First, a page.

Generally speaking people are unaware that there are definite references in the New Testament that unequivocably imply reincarnation. In fact many ask why, if the subject of reincarnation is so important — from the religious point of view — there is so little mention of it in the Bible. One obvious answer is that the reality of reincarnation, at least in the New Testament, was simply taken for granted, just as we take for granted that a healthy tree which has lost its leaves for the winter will get a new crown of leaves in the following spring. Let us examine the evidence which leads to this conclusion.
The first sign of a “taking for granted” of the doctrine is found in Matthew, 11:13-14; 16:13. Jesus is asking his disciples “Whom do men say that I, the son of man, am” (Matt. 16:13) and the disciples answer “Some say that thou art John the Baptist, some Elias and others Jeremias, or one of the prophets.” How could Jesus be thought to be any of these except in a past life? Elias and Jeremias lived centuries before. As for John the Baptist, since he had recently been put to death, there could not have been a reincarnation, but it seems that some people thought that his spirit could have inspired Jesus. If people could speak in this way they obviously took the doctrine for granted. That Jesus is actually asking the question shows he is aware of the doctrine and considers it valid. Jesus himself tells his disciples who John the Baptist really was in the past: “For all prophets and the law prophesied until John. And if ye will receive it, this is Elias which was for to come. He that hath ears to hear let him hear.” (Matt. 11:13-14). So Elias, according to Jesus himself, came back to earth in the personality of John the Baptist. This is repeated or confirmed in Matt. 17:12: “But I say unto you that Elias is come already and they knew him not, but have done unto him whatsoever they listed. Likewise shall also the son of man suffer of them. 13. The disciples understood that he spake unto them of John the Baptist.”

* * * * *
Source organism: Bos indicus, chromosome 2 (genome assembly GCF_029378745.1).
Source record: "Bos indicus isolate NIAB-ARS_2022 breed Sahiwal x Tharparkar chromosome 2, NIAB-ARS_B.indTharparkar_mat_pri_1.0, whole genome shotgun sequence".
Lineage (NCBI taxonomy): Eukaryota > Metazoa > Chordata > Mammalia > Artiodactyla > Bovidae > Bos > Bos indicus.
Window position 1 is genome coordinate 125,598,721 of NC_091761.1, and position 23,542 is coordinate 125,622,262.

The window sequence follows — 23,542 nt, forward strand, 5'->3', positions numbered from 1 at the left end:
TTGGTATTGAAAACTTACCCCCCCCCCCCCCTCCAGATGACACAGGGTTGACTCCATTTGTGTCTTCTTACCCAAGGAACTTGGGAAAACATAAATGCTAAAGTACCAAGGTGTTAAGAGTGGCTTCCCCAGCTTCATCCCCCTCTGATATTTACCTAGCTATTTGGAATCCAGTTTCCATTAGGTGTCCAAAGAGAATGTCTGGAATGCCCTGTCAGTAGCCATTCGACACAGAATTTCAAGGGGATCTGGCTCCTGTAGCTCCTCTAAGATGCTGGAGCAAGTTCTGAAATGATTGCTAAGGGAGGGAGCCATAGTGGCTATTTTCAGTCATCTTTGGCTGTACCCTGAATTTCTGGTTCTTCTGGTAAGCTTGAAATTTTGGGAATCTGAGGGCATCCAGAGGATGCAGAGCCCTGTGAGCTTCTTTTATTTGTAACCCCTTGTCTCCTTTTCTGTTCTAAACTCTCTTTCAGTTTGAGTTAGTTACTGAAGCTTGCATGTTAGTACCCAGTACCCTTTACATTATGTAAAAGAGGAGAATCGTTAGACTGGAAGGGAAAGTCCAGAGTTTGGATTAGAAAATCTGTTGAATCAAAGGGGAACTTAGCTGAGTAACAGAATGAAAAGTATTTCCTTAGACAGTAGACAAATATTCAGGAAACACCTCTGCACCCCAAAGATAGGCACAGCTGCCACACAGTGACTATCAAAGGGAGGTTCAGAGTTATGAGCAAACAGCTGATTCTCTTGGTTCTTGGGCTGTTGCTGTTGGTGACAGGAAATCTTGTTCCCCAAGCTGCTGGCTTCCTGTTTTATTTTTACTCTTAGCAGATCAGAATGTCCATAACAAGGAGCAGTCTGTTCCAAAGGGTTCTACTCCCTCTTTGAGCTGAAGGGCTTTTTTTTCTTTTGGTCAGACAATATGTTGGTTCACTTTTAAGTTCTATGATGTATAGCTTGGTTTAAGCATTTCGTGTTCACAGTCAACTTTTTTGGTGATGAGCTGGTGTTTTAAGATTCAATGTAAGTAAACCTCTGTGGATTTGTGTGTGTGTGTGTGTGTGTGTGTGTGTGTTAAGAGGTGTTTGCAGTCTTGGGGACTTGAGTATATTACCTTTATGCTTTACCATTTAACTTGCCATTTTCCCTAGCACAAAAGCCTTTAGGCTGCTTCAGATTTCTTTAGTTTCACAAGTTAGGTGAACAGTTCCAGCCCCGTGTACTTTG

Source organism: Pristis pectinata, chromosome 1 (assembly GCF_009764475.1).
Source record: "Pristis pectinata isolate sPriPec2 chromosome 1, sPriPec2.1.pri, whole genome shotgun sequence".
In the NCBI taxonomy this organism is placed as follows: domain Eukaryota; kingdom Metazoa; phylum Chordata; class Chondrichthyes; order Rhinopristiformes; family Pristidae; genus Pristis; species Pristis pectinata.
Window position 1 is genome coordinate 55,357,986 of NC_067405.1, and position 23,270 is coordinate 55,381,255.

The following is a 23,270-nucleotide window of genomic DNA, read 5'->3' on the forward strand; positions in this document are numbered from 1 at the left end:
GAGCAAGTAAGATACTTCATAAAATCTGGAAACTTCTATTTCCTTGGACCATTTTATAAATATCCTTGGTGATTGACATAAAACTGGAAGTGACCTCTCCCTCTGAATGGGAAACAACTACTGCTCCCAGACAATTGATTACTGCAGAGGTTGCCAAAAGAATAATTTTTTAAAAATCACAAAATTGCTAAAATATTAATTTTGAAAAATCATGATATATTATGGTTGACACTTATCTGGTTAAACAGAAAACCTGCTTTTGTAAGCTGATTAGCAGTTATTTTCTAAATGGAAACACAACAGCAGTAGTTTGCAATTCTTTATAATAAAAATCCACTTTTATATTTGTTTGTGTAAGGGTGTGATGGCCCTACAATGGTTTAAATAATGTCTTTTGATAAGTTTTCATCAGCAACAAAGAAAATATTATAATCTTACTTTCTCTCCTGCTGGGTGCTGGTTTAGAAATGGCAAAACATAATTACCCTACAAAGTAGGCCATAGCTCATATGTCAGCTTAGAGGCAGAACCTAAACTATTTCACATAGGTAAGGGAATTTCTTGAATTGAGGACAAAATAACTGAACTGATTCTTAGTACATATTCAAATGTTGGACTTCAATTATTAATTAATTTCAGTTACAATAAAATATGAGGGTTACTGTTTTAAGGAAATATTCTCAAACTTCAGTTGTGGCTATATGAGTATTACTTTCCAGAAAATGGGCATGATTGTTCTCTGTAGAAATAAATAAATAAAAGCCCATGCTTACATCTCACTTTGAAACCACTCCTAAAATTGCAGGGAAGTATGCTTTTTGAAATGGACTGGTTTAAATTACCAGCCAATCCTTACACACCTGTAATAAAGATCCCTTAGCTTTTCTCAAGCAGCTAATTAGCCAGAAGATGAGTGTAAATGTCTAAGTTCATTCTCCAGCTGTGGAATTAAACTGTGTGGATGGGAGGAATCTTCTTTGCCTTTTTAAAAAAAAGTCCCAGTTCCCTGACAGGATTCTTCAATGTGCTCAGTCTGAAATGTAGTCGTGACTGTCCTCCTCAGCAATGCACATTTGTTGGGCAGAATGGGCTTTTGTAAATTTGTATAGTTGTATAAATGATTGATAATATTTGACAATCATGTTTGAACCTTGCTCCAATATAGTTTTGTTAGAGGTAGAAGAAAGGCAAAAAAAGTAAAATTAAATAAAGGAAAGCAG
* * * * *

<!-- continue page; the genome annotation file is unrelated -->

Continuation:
There is here no equivocation, no polemic: the words are from the Master himself. As for his past identity, Jesus is not interested in discussing it. He was far more interested in finding out what his disciples thought: “Whom do ye say that I am?” (Matt. 16:15). And the answer of Simon that Jesus is the Christ, the son of the Living God, and that nothing else matters, pleases Christ who immediately makes Simon Peter the corner-stone of his church. The point is, it does not matter what we have been in the past and trying to recover our past identities represents an inappropriate clinging to the personality. The doctrine of reincarnation is only important at the personality level in so far as it teaches us that we are given many opportunities on this earth to perfect ourselves and work out our salvation. Over-emphasis on past lives has serious drawbacks. It may encourage sloth: “I’ll make an effort in the next life”. On the other hand it might cause personality attachment, “I was Julius Caesar” or “Cleopatra”, according to predilection. This merely bolsters the ego and is thus detrimental to the spiritual life which requires the ultimate elimination of ego-centredness.